Public Outcry Over Euthanized ElkBy: Mike Fossum - November 19, 2013
A young bull elk was euthanized at the Great Smoky Mountains National Park, after getting too close to a photographer, in an incident that occurred on October 20th. Asheville, North Carolina lensman James York was taking pictures on the side of a road in Cataloochee, when the elk approached him and began head butting. Another park patron, photographer Vince M. Camiolo, videotaped the whole thing. Below is a clip of the encounter, in its entirety:
After park officials weighed in on York’s experience with the young elk, they decided to euthanize the animal, which prompted a significant public outcry. York himself was saddened that the animal was put down, and attached a statement to the viral YouTube clip of his experience:
“I love and respect animals and that’s why I photograph them and don’t hunt them. I am deeply hurt by the loss of such a beautiful creature that in its own way bonded with me. I looked forward to watching him grow to a mature bull as the years passed – I’m truly heartbroken to know he is gone.”
GSM Park Rangers assured York that he’d done nothing wrong when the elk approached him, and added that the bull in question had exhibited a previous pattern if aggressive behavior. At times, after an animal has lost fear of humans, park officials are forced to put them down, after relocation isn’t a safe option. The elk in the video was the first ever of that species to be euthanized in the park.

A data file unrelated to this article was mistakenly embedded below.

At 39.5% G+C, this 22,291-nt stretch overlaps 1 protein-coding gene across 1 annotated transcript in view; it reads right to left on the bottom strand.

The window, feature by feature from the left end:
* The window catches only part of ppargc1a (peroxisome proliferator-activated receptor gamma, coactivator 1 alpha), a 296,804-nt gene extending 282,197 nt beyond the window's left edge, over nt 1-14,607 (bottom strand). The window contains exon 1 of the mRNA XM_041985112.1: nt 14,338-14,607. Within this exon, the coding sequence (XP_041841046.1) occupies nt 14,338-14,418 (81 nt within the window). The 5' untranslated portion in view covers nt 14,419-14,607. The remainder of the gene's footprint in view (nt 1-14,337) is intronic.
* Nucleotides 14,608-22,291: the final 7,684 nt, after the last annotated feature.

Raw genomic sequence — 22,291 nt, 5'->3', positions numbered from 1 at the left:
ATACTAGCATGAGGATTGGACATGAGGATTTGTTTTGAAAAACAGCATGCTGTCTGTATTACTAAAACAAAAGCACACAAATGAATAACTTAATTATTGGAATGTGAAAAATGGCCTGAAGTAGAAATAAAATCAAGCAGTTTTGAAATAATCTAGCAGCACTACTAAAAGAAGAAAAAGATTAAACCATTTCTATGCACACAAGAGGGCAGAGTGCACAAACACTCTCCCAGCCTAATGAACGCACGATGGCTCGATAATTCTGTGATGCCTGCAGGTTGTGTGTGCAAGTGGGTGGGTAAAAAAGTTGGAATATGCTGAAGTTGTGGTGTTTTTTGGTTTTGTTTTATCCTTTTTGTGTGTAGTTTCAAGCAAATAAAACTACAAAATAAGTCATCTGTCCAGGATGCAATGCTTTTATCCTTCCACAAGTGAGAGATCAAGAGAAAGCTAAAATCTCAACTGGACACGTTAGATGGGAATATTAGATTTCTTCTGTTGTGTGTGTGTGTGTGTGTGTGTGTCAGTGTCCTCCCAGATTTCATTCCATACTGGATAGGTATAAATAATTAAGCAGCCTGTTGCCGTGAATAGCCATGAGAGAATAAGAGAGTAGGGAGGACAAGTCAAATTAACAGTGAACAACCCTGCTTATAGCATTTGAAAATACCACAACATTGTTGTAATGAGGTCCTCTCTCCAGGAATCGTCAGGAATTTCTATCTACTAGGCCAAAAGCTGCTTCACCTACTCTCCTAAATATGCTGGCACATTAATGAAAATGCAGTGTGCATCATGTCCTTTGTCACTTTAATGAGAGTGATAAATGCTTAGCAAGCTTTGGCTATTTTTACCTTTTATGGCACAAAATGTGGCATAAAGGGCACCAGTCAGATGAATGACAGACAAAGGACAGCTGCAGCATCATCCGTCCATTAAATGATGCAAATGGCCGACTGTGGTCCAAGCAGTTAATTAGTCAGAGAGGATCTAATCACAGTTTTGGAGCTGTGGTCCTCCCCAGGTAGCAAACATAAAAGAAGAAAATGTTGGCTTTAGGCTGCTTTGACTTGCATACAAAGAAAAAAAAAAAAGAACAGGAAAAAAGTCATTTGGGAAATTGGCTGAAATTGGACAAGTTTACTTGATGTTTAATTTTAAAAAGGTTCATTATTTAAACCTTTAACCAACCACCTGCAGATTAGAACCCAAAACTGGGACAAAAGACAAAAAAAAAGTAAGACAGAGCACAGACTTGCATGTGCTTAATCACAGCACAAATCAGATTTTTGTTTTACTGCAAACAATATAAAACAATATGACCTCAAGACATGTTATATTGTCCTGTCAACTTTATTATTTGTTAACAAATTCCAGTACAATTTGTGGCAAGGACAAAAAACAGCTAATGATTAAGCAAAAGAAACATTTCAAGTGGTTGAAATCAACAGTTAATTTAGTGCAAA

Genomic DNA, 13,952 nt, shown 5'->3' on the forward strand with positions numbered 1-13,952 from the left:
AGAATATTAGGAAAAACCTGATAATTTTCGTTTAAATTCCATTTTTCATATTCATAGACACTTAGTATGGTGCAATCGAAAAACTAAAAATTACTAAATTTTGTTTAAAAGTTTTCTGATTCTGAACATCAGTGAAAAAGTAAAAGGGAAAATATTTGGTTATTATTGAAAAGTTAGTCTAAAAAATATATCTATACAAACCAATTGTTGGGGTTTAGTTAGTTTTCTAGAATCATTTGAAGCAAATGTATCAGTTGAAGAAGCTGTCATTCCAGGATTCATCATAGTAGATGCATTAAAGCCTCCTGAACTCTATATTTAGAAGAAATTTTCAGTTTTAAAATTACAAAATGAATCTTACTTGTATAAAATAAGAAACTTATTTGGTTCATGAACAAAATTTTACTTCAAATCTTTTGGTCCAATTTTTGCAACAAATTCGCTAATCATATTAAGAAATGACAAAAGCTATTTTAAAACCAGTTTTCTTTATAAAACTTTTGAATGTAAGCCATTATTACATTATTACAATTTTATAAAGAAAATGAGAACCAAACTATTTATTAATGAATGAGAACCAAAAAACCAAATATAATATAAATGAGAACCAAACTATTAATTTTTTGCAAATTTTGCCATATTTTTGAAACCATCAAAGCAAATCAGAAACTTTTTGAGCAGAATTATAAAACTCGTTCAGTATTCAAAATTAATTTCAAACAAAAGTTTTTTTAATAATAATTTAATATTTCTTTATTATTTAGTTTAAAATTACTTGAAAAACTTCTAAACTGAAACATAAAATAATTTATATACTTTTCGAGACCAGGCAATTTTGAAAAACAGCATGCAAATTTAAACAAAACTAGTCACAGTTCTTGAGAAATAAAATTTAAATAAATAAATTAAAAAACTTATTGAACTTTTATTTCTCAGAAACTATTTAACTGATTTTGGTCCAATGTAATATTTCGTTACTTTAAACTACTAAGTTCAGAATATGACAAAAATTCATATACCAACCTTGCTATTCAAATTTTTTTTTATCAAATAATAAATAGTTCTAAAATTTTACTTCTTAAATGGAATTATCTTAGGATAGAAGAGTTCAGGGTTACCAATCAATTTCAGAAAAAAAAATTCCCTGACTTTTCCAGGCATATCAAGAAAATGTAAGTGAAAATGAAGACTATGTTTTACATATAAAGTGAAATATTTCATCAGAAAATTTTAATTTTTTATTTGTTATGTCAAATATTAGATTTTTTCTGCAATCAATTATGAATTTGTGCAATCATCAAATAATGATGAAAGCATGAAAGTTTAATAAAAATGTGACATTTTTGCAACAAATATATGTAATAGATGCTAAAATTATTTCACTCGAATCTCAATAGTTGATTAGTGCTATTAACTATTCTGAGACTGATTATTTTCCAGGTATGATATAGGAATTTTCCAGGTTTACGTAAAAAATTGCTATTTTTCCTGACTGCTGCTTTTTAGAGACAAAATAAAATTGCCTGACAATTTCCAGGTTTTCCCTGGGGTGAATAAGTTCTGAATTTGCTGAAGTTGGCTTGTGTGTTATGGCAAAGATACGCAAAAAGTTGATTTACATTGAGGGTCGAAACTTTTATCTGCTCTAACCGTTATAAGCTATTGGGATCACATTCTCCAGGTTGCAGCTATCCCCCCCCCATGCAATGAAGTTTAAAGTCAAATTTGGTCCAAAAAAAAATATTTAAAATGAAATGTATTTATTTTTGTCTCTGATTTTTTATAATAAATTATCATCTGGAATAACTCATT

York, who suffered minor abrasions during his encounter, told NBC that “all the joy is gone,” and wishes the recording had never went viral. “I’m getting tired of being blamed,” York added, referring to comments attached to the video.
Dana Soehn, a spokeswoman at the Great Smoky Mountains National Park, said in a statement, “The decision (to euthanize) was not made lightly,” and that allowing the animal to live posed “an unacceptable risk – (It’s) not a chance we can take with children in the area.”
The one-and-a-half-year-old elk had already been “hazed” a total of 28 times since September, according to Soehn. Hazing includes chasing an animal, attempting to scare it with firecrackers, and shooting it with paint balls and bean bags. The elk remained undeterred, up to its facing off with York.
Those concerned took to Twitter:
Image via YouTube.